This is a striking shift from last year, when Fox, the fit, rosy-cheeked head of the Seattle Displacement Coalition, and Steinbrueck, chair of the council's housing committee, hurled insults at each other in news articles and doubted one another's effectiveness. Steinbrueck basically called Fox an alienating blowhard and Fox pretty much called Steinbrueck a sellout.
Well, Fox is thinking more strategically now. It seems he's finally wised up and realized he's not going to get a more sympathetic council member than Green Peter Steinbrueck to consider the displacement coalition's purist agenda.
Now Fox has found a new target--and it isn't a conservative. Fox is smart enough to know that council members like Jan Drago, Margaret Pageler, and Jim Compton are virtually immune to his political mobilizing.
Fox is after Zen master Richard "Sustainability" Conlin, a sometime liberal (he admirably battled against the Teen Dance Ordinance and recently saved some park space in Columbia City) who has turned into a swing vote. Conlin has Green cred, as well as support from unions and environmentalists. Because of this support base, Fox, who is a player in Seattle's left, thinks he can impact Conlin's upcoming bid for re-election. Fox accuses Conlin of assuming a liberal identity during his 1997 campaign and then voting like a conservative. (Conlin voted for the Parks Exclusion Ordinance and against fixing Sidran's awful car Impound Ordinance, and he bailed on Steinbrueck's attempt to save homeless services in Pioneer Square.) Fox's plan is to spotlight Conlin's tarnished record and, in turn, entice a more progressive candidate to run in November. "Hopefully, we'll get a better politician," says Fox.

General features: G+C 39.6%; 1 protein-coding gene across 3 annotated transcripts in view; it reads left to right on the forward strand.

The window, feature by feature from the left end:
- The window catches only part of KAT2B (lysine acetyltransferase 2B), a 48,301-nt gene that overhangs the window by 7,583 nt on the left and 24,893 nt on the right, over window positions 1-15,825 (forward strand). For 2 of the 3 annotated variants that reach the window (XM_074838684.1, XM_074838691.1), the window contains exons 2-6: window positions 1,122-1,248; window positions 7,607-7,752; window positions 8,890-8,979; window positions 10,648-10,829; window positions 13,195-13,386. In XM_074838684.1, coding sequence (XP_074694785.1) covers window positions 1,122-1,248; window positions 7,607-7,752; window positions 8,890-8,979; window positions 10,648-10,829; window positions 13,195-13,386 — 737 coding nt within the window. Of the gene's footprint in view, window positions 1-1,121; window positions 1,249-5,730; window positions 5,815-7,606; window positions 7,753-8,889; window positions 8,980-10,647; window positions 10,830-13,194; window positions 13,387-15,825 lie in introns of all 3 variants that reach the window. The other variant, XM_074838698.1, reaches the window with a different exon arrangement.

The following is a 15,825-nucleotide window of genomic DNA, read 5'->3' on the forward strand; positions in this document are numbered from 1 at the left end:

Fox's most recent attack on Conlin came two weeks ago. "Get off your high horse Richard," Fox wrote in a well-circulated rant about Conlin, whom he calls "arrogant." He sent his harsh critique of Conlin in a three-page e-mail, long-windedly entitled "Seattle Displacement Coalition Bulletin #19: Coalition Responds to Richard Conlin's Comments About the Homeless and the Philosophy of [City Attorney] Mark Sidran He Seems to be Embracing." The e-mail went out to about 800 people on the displacement coalition's mailing list on January 16.
Fox's e-mail was a response to Conlin's support of last year's Alcohol Impact Area, which is basically a ban on the cheap, strong booze that poor people buy ["Drink the Poor," Allie Holly-Gottlieb, Aug 31, 2000]. Conlin told The Stranger he supported the move because the health department said it would help street drunks get sober.
Conlin thinks Fox, an unelected activist, has the luxury of only focusing on housing issues. "You can't just say to the community, 'I'm sorry, whatever you want is bad because we need to have low-income housing here,'" he says. "My job is to work with the community and try to find ways to meet as many needs as possible."